The Moral Veil, and Life.

The basis of this post is to question morality a little.  At least of a utilitarian kind.  To establish a basis of thought there’s the Veil of Ignorance to consider ( ).  In which a person is asked to imagine that they are tasked with creating a purely just society.  They must do so from a position of ignorance of who they actually are, and the resulting life that they may live upon being “rendered” into said creation.

The thought I’d like to present is counter to the implications of the Veil, and that we have already traversed said barrier of ignorance.  A baby prior to birth, or even before its conception is purely nothing.  It has no desires, or sense of anything.  It is purely a ignorant hypothetical entity.  Thus it’d be understandable that such a state would be an ignorant one, correct?  One doesn’t get to pick, and choose their parents.  Although they do get some chance to dictate their personal life events.  They can readily interpret circumstances to suit their needs.  Thus how, or what is the point of a Veil of Ignorance?  We’ve all come into this world as ignorant, and it is through the nature and nurture we’ve received that sets one upon a path.

Thus is it possible to arrive at a conclusion that this is already a Just World?  A notion that may be hard to stomach, I’m sure, but that would be a selfish ego talking now, right?  I’m “hurt”, or there’s “Evil/badness” present.  Who’s to say that those events aren’t created merely as a result of our actions?  That we’ve made this world both Just, and Unjust?  That we are the arbiters that are banging the gavel?

Supposedly the Trolley problem is a good question in Ethics ( ), or one to determine the trade-off’s a person is willing to make.  Now, let’s get hypothetical here.  At what level of salvation is it good to sacrifice one for the many?  In some presentations its five people to be saved, in others, it’s different.  What if I were to pose a situation where it’s all of a set species?  Let’s take Humans, for consideration.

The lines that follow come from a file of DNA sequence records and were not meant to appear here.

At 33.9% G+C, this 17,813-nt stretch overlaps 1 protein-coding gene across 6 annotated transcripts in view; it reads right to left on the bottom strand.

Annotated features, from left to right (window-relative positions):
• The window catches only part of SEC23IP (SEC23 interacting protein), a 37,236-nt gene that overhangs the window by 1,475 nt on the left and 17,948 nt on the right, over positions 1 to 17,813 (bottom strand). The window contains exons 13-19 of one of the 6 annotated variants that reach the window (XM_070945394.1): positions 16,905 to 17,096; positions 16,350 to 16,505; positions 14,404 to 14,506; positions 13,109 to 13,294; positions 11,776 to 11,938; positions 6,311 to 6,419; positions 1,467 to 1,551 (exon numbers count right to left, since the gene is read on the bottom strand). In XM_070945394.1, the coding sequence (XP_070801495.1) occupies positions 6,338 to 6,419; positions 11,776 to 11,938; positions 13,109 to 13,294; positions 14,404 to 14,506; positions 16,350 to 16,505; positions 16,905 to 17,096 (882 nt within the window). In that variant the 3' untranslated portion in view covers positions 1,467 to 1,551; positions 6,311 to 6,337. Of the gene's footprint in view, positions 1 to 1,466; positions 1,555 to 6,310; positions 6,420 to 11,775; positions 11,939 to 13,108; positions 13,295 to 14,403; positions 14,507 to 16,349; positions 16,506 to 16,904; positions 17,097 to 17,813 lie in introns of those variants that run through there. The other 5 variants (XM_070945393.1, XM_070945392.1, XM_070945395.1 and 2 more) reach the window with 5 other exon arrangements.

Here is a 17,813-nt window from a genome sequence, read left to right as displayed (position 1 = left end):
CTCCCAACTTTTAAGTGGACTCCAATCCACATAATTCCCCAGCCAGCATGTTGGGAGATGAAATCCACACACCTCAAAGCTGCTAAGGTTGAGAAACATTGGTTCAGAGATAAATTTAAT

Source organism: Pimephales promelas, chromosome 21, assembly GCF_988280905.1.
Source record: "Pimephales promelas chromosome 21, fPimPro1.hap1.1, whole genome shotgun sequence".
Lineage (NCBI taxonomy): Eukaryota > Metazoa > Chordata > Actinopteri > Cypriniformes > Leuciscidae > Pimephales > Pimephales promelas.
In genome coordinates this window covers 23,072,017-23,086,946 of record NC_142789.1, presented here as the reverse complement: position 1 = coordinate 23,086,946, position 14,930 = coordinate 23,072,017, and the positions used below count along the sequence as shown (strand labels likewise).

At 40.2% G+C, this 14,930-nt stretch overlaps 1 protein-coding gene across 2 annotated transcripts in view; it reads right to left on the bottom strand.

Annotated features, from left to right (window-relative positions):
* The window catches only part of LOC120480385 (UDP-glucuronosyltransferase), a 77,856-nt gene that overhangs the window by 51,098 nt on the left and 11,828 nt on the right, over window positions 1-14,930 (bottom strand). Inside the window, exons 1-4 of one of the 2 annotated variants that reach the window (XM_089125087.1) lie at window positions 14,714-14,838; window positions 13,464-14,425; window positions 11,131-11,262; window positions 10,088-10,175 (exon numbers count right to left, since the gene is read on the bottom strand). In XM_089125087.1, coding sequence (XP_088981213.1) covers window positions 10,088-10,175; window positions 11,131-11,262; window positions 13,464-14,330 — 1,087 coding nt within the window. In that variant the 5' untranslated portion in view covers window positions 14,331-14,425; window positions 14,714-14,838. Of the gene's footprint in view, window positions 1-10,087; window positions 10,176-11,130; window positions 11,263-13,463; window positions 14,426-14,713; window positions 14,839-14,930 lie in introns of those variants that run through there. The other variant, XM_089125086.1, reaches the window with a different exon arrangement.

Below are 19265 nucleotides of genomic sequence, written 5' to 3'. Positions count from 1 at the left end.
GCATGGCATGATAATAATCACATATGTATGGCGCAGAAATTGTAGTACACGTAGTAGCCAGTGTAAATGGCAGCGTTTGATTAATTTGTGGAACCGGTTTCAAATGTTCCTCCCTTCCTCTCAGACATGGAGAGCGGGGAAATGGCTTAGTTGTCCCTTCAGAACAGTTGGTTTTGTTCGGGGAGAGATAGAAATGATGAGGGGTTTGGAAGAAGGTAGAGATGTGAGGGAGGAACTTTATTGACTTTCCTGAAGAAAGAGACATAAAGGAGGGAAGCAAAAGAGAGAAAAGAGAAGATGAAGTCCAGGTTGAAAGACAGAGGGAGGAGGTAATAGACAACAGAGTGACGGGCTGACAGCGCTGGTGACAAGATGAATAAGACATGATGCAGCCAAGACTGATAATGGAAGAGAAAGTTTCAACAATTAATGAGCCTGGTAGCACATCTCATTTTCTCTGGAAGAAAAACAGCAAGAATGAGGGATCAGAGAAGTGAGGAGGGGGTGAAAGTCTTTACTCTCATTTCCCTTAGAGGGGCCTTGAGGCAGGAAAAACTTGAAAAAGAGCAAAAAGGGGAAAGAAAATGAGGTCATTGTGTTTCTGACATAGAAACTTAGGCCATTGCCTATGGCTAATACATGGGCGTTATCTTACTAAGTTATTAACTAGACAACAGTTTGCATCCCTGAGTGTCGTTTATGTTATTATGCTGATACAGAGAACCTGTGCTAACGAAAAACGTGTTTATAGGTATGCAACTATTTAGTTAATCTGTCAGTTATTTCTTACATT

To present/rewrite the dilemma a little.  Say everyone in your set/chosen species of Humanity was able to live a just life to their fullest heart’s content, but the sacrifice that has to be made is that you are the one that must die.  You know everyone else gets to be happy, and enjoy life.  And you are the sacrifice.  The one that has to be punished/let go/imprisoned, in order for everyone else to benefit.  A little absurd isn’t it?

And yet, and yet…isn’t that what Jesus was supposed to have done?  To have paid the ultimate sacrifice for the ultimate cause?  How is that any different than Prometheus who brought the fires of intellect?  Or anyone who’s really paid any sort of price to better Humanity?

There’s a game I played growing up called Baldur’s Gate II.  In the introductory chapter of the game, the protagonist (eg You), is presented with a choice.  You and your sibling are caught in a trap, and only one of you may escape it at the cost of the other’s life.  You are presented with two options.  One, you push a button to kill yourself.  Thus freeing your sibling.  Two, your sibling pushes the button to kill themselves.  Thus freeing you.

Now, how is this any different in the moral calculus sense of ultimate sacrifice for the ultimate cause?   Jesus, chose sacrifice for all of us.  He laid his life on the line.  How willing is a person to sacrifice themselves, for another, for a countless amount?  Does numbers really apply here?

Personally, I always chose the “noble path” in the game.  The final question is would you live again?  Had you known what you do know?  Would you go through the Veil of Ignorance again?


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